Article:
We have considered the rival submissions and perused the record. The point of decision is whether the product in question namely Vitamin B Complex Tablets NFI attracts classification under Tariff sub-heading 2936.00 as held by the impugned order or under sub-heading 3003.02 as claimed by the appellant. The former sub-heading covers provitamins and vitamins natural or reproduced by synthesis (including natural concentrates) derivatives thereof used primarily as vitamins and intermixtures thereof, whether or not in any solvent while the latter covers Medicaments (other than patent or proprietary) other than those which are exclusively used in Ayurvedic, Unani, Siddha, Homoeopathic or Biochemic systems. The moot point thus is whether the Vitamin B Complex Tablets merit classification as Vitamins under sub-heading 2936.00 or as medicaments other than patent or proprietary ones. At first blush it may appear that the specific entry "Vitamin" will apply and not the general one "Medicaments". But the position is not so. It was the contention of the appellants before the authorities below that the former entry "vitamin" covers only bulk drug and not a vitamin preparation (tablets) as theirs. This was not accepted by the Collector (Appeals) who held that thee is no provision that only a bulk drug should attract the classification under 2936.20. For proper appreciation of the issue, the Chapter Notes under these two Chapters 29 and 30 have to be considered. The former Chapter covers Organic Chemicals and Chapter Note 1(a) lays down that except where the context otherwise requires, the headings of that chapter inter alia apply only to separate chemically defined organic compounds whether or not containing impurities. Applying this test, it will appear that the entry 2936.00 will cover only a separate chemically defined vitamin or intermixtures of vitamins but not a medicament or preparation in the form of tablets containing other ingredients. The appellants have contended that their product Vitamin B Complex Tablets container the following ingredients : (1) Thiamine (2) Riboflavin (3) Niacinamide (4) Calcium Pantothenate (5) Lactose (6) I.P.A. (7) Mangesium Stearate (8) P.V.P. The printed label showing the composition of the product indicates the ingredients in the product in question as Vitamin B1, Vitamin B2, Vitamin B6, Niacinamide I.P. and Calcium Pantothenate. Such a product does not fall under sub-heading 2936.00 in view of the Chapter Note referred to above, as the product is a formulation of several vitamins with other ingredients added and not separate chemically defined organic components. Though this requirement is subject to the condition "Except where the context otherwise requires" as per the said Chapter Note, the wording of the subject Tariff Heading 29.36 does not take within this sweep the product, Vitamin B Complex tablets containing several other ingredients. This entry which has been preferred by the authorities below is, therefore, not appropriate.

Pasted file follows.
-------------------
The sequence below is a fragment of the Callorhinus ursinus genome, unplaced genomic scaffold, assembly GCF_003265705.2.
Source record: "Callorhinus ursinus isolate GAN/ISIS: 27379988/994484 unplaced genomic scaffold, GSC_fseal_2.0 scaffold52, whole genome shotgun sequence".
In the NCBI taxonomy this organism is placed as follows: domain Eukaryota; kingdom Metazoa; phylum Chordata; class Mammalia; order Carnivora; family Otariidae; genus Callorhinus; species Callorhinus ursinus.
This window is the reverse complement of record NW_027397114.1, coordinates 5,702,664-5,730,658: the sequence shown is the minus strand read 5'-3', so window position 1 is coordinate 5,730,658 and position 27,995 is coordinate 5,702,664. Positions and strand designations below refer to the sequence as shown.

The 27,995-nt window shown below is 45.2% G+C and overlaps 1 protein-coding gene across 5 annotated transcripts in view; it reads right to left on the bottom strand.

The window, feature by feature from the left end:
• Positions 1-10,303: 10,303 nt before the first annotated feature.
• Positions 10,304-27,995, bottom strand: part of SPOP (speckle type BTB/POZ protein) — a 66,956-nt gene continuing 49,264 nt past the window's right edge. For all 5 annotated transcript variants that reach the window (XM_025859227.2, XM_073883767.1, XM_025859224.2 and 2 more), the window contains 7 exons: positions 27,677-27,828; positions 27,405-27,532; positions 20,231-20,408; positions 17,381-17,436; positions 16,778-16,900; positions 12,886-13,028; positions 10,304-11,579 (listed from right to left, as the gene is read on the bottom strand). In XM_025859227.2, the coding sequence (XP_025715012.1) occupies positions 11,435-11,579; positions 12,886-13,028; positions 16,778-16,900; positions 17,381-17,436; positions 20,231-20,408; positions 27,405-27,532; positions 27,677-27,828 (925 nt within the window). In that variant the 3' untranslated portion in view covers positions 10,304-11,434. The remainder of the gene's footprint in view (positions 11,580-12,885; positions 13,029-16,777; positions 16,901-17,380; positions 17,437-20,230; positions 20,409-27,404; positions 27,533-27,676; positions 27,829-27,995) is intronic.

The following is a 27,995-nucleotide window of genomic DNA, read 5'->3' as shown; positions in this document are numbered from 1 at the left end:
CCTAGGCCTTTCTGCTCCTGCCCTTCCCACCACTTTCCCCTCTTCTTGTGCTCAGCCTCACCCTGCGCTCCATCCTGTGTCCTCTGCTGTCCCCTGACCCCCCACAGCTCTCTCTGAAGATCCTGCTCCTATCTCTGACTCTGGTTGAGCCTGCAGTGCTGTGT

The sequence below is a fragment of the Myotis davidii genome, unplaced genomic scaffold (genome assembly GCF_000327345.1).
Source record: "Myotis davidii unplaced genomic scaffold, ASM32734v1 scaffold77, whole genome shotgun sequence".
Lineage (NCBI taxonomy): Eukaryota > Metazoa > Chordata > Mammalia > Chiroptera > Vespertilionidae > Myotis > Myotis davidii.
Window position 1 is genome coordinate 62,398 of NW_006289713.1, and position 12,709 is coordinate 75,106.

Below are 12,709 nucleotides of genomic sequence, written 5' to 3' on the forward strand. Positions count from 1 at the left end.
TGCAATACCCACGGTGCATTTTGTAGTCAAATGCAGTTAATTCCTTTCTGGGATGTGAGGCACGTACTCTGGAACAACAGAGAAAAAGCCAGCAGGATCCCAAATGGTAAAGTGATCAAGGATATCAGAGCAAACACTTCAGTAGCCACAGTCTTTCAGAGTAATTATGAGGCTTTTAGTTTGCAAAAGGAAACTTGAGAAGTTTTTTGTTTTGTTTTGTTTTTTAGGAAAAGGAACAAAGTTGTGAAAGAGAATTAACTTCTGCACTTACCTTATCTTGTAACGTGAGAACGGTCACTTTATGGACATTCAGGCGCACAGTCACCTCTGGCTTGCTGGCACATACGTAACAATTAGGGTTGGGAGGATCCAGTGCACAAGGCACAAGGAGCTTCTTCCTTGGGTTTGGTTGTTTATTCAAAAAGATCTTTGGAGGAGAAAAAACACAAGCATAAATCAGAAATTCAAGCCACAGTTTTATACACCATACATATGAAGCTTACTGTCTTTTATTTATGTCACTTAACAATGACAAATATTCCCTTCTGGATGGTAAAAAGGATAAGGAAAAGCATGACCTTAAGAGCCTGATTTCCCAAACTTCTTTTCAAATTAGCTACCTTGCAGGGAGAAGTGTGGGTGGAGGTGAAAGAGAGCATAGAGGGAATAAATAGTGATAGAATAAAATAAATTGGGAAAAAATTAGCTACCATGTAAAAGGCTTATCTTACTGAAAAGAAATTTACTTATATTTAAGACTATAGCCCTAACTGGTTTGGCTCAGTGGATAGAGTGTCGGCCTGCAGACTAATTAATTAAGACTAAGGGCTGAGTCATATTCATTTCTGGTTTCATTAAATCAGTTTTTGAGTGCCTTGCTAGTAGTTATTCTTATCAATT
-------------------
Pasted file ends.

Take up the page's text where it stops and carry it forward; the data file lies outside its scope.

The alternative classification claimed by the appellants, namely, 3003.20 has been held by the Collector (Appeals) to be not applicable on the ground that medicament has been defined in Chapter Note 2(i) of Chapter 30 s products for therapeutic or prophylactic uses, that it has been admitted by the appellants that Vitamin B Complex is therapeutically inert and that the vitamins neither prevent any diseases nor cure them which is the function of a therapeutic product. He has, in this connection, observed that just because of Vitamins finding a place in a pharmacopoeal formulary one cannot go beyond the scope of the definition in the Tariff and classify the goods as a medicament. While it is undeniable that one cannot go beyond the scope of the Tariff it is to be noted that the Collector has misinterpreted the Tariff entry itself. The Chapter Note 2 lays down that for the purpose of Heading 30.03 medicament means products comprising two or more constituents which have been mixed or compounded together for therapeutic or prophylactic uses or unmixed products suitable for such use put up in measured does on in packings for retail sale or for use in hospitals. The Collector has referred to dictionary meaning of the term "therapeutic" and has missed the other type of use "prophylactic" figuring in the said Chapter Note. He has also drawn a wrong conclusion that the appellants had admitted that Vitamin B Complex is therapeutically inert. What the appellants had stated was that their product Vitamin B Complex tablets are a formulation made out of principal Vitamins and other ingredients which are pharmaceutical necessities and therapeutically inert. They therapeutically inert attribute is in respect of the other ingredients and not the Vitamins themselves.